First, a bit of a goof on globalism that we pulled together back in the old SPR days. While our low-fi comedic ramblings may or may not be that funny, I am still constantly shocked at how much cheap, disposable stuff you can buy in New York, and how the economics of extraction, production, labor, and transport can scale to make a $3 umbrella a viable product.
With that silly context setting, I'd urge you to check out this animated movie "The Story of Stuff," which Professor ND forwarded to me. Annie Leonard touches on a number of powerful themes, that I think are constantly missed in public dialog about sustainability, civic responsibility, and the power that people have, as consumers, in influencing their world. Specifically, I think that while a lot of people feel trapped and fed-up with our consumerist culture -- the need to buy, the lack of durability of products, a keeping up with the Joneses mentality -- and I think Leonard does a good job articulating that, while you may feel trapped, there is a legitimate choice you can make, to opt out of the cycle of consumerism. Secondly, it is important to frame the materials economy as a cycle, recognizing that the choices that are made - by consumers, by politicians, by business people - all have impacts both upstream and downstream in the cycle. Positive choices can be amplified to be even more positive, and unfortunately, the same holds true for choices with negative consequences.
While I am not always enamored by the slight shrillness of people who are active advocates in the sustainability movement, and some of that occasionally bubbles to the surface in this video, I think, in general, The Story of Stuff is a very thoughtful and engaging overview of our consumer-driven materialist culture, and should be broadly forwarded, to people who care about these issues, and probably more importantly, to people who may not know to care about them.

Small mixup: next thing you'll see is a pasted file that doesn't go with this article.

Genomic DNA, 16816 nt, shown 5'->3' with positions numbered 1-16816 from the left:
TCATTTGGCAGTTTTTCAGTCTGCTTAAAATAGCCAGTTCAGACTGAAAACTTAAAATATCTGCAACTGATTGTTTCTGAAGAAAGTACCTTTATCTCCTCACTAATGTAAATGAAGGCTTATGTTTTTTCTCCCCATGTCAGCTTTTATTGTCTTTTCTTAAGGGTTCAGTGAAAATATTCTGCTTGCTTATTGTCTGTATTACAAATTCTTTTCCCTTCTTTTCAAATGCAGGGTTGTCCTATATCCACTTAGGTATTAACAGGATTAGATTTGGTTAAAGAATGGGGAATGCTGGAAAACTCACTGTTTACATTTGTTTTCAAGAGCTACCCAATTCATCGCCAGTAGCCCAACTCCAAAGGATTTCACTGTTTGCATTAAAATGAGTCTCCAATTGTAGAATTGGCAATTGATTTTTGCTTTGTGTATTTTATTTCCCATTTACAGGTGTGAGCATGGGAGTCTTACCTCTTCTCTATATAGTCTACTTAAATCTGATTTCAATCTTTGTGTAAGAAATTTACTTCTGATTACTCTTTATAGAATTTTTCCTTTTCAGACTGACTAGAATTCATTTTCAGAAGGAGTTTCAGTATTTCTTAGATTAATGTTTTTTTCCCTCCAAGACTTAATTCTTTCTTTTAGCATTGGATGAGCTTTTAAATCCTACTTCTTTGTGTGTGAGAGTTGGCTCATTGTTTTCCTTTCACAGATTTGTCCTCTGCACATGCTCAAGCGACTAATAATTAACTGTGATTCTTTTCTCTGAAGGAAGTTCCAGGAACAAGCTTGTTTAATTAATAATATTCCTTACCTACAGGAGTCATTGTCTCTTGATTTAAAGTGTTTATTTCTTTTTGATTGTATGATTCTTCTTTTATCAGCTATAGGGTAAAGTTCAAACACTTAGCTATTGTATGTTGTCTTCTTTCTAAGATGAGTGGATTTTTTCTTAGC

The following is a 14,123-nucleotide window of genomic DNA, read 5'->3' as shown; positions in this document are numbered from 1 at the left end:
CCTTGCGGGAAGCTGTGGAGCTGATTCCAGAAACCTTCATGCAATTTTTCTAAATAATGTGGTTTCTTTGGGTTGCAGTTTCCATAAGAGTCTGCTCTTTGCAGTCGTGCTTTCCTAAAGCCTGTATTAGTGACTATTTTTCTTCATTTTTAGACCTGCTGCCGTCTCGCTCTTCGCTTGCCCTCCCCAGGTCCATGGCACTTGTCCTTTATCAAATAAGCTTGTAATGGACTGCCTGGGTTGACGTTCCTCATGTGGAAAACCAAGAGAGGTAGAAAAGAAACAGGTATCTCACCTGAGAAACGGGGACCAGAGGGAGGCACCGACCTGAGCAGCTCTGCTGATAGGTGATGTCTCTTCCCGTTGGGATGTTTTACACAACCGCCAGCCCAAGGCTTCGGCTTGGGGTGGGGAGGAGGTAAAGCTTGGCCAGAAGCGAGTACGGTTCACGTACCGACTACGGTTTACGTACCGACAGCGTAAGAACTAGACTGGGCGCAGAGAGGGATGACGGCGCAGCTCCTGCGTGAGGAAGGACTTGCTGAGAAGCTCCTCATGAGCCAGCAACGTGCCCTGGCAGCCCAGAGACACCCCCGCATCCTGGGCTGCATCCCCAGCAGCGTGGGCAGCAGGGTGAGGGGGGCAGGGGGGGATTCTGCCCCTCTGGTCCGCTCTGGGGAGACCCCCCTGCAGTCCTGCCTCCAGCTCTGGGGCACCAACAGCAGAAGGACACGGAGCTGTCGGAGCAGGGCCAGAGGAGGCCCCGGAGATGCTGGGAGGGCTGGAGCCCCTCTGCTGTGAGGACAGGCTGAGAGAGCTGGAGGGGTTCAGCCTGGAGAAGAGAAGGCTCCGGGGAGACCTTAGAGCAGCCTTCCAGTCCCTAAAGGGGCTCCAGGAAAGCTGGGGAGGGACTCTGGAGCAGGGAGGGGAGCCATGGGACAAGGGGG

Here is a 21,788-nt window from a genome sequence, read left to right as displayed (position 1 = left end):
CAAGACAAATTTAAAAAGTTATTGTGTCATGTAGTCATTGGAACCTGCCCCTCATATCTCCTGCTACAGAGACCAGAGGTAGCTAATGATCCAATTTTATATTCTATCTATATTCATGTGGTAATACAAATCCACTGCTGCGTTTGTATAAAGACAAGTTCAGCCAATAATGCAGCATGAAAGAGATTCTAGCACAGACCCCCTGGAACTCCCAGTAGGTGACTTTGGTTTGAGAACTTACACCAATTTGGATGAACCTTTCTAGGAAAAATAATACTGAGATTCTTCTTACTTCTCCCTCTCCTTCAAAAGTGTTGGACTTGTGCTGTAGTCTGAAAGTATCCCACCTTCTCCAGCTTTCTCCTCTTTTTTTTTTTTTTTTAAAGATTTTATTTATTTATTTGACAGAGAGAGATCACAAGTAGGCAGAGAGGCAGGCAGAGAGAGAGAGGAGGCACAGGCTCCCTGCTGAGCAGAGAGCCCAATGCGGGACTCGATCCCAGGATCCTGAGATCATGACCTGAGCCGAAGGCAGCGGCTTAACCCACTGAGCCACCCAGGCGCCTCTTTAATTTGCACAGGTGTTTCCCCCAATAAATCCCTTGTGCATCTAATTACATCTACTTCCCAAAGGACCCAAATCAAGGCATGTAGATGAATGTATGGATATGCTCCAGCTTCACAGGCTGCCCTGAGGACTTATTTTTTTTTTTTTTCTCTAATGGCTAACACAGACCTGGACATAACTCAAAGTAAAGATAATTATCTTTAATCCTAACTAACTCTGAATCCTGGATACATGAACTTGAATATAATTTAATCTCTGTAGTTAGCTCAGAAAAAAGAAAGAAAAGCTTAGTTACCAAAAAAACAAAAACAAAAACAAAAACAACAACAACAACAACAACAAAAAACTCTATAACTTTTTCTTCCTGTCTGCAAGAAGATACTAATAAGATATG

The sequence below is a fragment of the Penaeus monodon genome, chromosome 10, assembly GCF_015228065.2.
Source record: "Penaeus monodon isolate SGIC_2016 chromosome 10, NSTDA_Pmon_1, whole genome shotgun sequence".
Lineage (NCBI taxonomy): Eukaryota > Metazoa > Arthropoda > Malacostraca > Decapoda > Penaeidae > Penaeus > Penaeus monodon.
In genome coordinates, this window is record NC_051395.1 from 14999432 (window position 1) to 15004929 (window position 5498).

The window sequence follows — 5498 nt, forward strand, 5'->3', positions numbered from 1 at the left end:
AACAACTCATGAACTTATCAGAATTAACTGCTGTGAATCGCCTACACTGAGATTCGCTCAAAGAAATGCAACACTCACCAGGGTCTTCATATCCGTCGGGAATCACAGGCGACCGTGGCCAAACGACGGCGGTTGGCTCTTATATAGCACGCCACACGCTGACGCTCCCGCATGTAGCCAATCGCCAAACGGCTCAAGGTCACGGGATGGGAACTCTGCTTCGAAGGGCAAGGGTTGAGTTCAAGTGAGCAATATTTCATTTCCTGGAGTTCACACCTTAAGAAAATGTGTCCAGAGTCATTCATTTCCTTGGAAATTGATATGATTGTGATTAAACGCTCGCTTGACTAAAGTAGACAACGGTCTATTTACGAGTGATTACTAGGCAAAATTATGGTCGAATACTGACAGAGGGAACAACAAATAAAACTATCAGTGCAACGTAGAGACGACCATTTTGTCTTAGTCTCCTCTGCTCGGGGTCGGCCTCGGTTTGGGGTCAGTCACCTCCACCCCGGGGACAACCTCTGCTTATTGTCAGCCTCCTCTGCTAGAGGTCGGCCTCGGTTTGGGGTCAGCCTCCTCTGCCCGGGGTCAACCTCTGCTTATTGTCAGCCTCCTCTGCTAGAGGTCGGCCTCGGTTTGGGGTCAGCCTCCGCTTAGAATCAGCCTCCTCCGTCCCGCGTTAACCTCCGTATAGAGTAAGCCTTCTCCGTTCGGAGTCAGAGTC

Additional resources worth checking out:
Free Range Studios - the design firm responsible for the production of The Story of Stuff, who apparently have a very cool charter.
The Center for the New American Dream - I haven't kept close tabs on this non-profit, but when I was paying more attention five or six years ago, they were doing a great job communicating how the objectives of adopting a more sustainable lifestyle were very much aligned with quality of life aspirations that are core to the classic "American Dream"
The Global Footprint Network - Another non-profit that focuses on trying to raise the public and political awareness of how the material flows in our economy, driven by consumerism, impact global sustainability.